8. Guth, Werner & Schmittberger, Rolf & Schwarze, Bernd, 1982. "An experimental analysis of ultimatum bargaining," Journal of Economic Behavior & Organization, Elsevier, vol. 3(4), pages 367-388, December.
  9. Gintis, Herbert, 2000. "Beyond Homo economicus: evidence from experimental economics," Ecological Economics, Elsevier, vol. 35(3), pages 311-322, December.
  10. Kahneman, Daniel & Tversky, Amos, 1979. "Prospect Theory: An Analysis of Decision under Risk," Econometrica, Econometric Society, vol. 47(2), pages 263-91, March.
  11. Gowdy, John M., 2004. "Altruism, evolution, and welfare economics," Journal of Economic Behavior & Organization, Elsevier, vol. 53(1), pages 69-73, January.
  12. Norgaard, Richard B., 1989. "The case for methodological pluralism," Ecological Economics, Elsevier, vol. 1(1), pages 37-57, February.
  13. Frey, Bruno S & Oberholzer-Gee, Felix, 1997. "The Cost of Price Incentives: An Empirical Analysis of Motivation Crowding-Out," American Economic Review, American Economic Association, vol. 87(4), pages 746-55, September.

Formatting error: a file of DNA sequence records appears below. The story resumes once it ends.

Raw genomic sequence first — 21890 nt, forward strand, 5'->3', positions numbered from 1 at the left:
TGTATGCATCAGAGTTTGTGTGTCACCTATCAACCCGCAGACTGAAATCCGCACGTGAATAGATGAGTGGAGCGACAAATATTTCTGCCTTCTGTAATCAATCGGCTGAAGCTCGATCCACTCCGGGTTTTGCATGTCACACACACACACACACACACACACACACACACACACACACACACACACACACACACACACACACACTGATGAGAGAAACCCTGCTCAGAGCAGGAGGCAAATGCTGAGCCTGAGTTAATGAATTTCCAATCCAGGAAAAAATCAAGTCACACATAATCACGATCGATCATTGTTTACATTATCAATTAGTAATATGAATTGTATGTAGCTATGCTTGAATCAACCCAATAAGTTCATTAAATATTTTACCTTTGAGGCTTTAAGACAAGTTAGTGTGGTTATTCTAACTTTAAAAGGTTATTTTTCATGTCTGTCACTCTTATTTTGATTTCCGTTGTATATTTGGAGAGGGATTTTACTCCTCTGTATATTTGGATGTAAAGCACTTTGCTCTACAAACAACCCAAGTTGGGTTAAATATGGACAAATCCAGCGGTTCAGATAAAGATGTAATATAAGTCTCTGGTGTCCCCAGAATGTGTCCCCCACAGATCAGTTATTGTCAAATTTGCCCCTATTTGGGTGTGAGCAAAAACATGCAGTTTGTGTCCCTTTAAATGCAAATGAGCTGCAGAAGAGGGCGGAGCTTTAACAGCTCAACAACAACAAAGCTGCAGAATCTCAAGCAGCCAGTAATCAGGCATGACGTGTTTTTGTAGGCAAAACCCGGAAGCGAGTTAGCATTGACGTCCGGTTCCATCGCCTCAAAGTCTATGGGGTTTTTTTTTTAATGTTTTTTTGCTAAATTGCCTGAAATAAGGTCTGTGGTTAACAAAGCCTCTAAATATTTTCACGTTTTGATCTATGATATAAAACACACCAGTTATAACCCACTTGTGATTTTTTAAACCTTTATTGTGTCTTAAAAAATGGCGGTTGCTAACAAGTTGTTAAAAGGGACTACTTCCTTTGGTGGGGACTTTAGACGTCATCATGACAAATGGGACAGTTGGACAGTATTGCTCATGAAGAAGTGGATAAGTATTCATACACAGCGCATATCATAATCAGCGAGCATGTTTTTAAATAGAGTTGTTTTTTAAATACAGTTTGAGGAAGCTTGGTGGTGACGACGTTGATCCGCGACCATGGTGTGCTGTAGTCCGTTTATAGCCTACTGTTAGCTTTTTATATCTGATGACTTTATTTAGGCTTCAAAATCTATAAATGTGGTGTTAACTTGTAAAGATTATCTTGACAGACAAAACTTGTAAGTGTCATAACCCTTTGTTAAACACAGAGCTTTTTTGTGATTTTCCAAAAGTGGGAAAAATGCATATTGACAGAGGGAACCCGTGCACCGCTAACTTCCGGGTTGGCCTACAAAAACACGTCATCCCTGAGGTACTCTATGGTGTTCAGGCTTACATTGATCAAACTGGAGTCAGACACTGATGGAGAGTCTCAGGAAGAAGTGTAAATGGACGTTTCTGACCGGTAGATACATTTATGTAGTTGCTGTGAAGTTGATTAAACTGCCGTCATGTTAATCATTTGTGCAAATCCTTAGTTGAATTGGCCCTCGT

14. Hall, Darwin C. & Behl, Richard J., 2006. "Integrating economic analysis and the science of climate instability," Ecological Economics, Elsevier, vol. 57(3), pages 442-465, May.
  15. Martin L. Weitzman, 2001. "Gamma Discounting," American Economic Review, American Economic Association, vol. 91(1), pages 260-271, March.
  16. Daniel Kahneman & Alan B. Krueger, 2006. "Developments in the Measurement of Subjective Well-Being," Journal of Economic Perspectives, American Economic Association, vol. 20(1), pages 3-24, Winter.
  17. Ng, Yew-Kwang, 1987. "Diamonds Are a Government's Best Friend: Burden-Free Taxes on Goods Valued for Their Values," American Economic Review, American Economic Association, vol. 77(1), pages 186-91, March.
  18. On Amir & Dan Ariely & Alan Cooke & David Dunning & Nicholas Epley & Uri Gneezy & Botond Koszegi & Donald Lichtenstein & Nina Mazar & Sendhil Mullainathan & Drazen Prelec & Eldar Shafir & Jose Silva, 2005. "Psychology, Behavioral Economics, and Public Policy," Marketing Letters, Springer, vol. 16(3), pages 443-454, December.